Cultural well-being enshrined in New Zealand law
News from Creative New Zealand on how a recent change in NZ law places obligations on local government to focus on 'the four well-beings' and recognise the importance of arts and culture to local communities there.
Creative New Zealand welcomes the return of a formal well-being focus for local government, through the Local Government (Community Well-being) Amendment Bill which became law this week. The new law has seen the four aspects of community well-being – cultural, social, environmental and economic – brought back into the Local Government Act.
Bringing back the well-beings will mean councils have a legislative responsibility to promote the cultural well-being of their communities. Arts, culture and creative activity have a huge contribution to make to this, as well as other aspects of well-being.
“Local councils play a really key role in providing opportunities for all New Zealanders to engage with the arts, wherever they live,” says David Pannett, Senior Manager for advocacy.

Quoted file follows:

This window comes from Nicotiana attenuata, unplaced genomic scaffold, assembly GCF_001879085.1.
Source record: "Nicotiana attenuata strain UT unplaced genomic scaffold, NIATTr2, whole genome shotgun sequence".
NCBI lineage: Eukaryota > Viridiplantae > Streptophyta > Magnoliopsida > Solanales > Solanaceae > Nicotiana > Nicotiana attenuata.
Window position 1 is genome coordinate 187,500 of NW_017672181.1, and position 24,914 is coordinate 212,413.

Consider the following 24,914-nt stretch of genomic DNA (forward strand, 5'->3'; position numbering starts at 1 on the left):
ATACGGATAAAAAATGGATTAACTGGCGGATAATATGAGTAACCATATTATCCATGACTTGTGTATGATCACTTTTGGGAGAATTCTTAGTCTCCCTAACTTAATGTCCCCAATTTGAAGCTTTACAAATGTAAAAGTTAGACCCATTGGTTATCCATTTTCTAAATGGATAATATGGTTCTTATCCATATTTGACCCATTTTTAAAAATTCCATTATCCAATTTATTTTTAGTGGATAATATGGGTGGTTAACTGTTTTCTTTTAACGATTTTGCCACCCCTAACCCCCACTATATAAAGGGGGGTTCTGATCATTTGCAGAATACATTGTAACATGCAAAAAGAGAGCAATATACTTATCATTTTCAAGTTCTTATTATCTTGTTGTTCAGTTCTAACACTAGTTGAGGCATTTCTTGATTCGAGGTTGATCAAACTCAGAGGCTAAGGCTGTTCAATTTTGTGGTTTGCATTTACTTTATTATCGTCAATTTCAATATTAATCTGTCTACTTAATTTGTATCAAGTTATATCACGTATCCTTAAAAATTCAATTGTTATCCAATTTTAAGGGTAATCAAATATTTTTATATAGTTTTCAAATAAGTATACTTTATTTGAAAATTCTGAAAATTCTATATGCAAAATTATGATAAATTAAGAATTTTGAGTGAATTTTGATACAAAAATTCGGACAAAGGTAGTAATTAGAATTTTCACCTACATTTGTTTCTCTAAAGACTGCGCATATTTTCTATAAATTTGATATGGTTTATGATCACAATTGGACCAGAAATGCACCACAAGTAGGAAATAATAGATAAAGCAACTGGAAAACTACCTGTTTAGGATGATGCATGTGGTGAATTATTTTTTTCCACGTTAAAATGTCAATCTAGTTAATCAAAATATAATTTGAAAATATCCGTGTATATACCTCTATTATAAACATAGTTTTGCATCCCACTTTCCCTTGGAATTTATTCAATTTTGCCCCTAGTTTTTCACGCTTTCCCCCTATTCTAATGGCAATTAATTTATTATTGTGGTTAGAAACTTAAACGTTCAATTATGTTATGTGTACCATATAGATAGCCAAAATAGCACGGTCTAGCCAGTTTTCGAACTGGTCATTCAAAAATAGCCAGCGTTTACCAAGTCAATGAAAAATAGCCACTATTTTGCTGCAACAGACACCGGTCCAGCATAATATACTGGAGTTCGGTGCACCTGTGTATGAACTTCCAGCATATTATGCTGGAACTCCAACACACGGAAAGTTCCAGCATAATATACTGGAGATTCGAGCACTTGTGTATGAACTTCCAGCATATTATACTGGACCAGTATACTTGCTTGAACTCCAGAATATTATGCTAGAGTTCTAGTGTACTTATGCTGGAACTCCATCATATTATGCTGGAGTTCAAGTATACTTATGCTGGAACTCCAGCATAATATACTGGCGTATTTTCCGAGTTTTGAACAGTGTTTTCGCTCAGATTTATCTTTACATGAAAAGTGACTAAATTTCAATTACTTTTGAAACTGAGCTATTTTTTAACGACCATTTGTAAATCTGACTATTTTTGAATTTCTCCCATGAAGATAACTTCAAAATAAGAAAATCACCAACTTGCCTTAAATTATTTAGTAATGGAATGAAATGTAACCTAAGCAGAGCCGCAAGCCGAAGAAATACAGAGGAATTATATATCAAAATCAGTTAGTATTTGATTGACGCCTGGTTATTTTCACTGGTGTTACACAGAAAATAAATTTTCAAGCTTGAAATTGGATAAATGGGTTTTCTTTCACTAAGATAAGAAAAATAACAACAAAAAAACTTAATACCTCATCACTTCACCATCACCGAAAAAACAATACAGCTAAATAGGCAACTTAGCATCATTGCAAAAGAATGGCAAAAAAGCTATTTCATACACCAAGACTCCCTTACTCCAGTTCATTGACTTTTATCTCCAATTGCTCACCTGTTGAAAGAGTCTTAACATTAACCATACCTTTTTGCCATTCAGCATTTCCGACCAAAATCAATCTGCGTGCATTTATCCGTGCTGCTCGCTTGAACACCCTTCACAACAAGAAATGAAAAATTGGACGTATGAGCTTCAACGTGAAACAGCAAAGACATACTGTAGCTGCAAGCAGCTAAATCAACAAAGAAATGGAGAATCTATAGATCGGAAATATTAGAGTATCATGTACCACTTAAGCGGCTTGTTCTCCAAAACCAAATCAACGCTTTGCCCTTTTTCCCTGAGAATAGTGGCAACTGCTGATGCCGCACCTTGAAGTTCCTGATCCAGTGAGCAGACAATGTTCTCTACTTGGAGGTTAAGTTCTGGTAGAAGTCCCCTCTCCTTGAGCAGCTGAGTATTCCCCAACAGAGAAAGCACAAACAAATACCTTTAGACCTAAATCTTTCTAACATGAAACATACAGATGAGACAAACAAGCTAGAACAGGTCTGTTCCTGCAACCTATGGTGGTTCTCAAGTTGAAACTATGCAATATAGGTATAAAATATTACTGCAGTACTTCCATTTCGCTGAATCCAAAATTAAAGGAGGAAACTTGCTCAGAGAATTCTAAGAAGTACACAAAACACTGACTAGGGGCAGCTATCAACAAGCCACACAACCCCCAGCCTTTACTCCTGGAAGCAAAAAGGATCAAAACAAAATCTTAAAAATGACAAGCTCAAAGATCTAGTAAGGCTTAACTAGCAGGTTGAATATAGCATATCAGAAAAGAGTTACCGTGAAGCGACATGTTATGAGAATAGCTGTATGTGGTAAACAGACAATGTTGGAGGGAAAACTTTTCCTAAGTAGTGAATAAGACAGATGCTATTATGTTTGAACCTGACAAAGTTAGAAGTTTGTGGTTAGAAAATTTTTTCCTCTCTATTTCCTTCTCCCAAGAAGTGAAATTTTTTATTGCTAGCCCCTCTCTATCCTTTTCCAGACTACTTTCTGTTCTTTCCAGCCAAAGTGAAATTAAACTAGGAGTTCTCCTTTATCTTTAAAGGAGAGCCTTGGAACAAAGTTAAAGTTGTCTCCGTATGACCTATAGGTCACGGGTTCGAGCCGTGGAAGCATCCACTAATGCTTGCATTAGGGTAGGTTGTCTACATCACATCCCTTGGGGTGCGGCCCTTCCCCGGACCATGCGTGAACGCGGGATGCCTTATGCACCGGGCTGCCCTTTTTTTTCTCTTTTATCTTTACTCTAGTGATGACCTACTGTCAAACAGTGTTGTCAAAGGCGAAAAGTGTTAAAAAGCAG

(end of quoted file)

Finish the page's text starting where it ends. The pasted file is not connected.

“The reinstatement of the four well-beings is formal recognition that councils have a significant role to play in lifting the quality of life of our people, and the health of our environment,” Local Government New Zealand President Dave Cull said in a recent statement.
Healthier people, improved education outcomes, greater social cohesion and an increase in job opportunities are all examples of how engaging with the arts improves the lives and well-being of New Zealanders.
Creative New Zealand’s Creative Communities Scheme (CCS) is delivered in partnership with all 67 territorial authorities around Aotearoa. CCS supports cultural well-being in communities by funding projects that encourage participation, support diversity and enable young people.
Image: CubaDupa 2018 - Photography by Oliver Crawford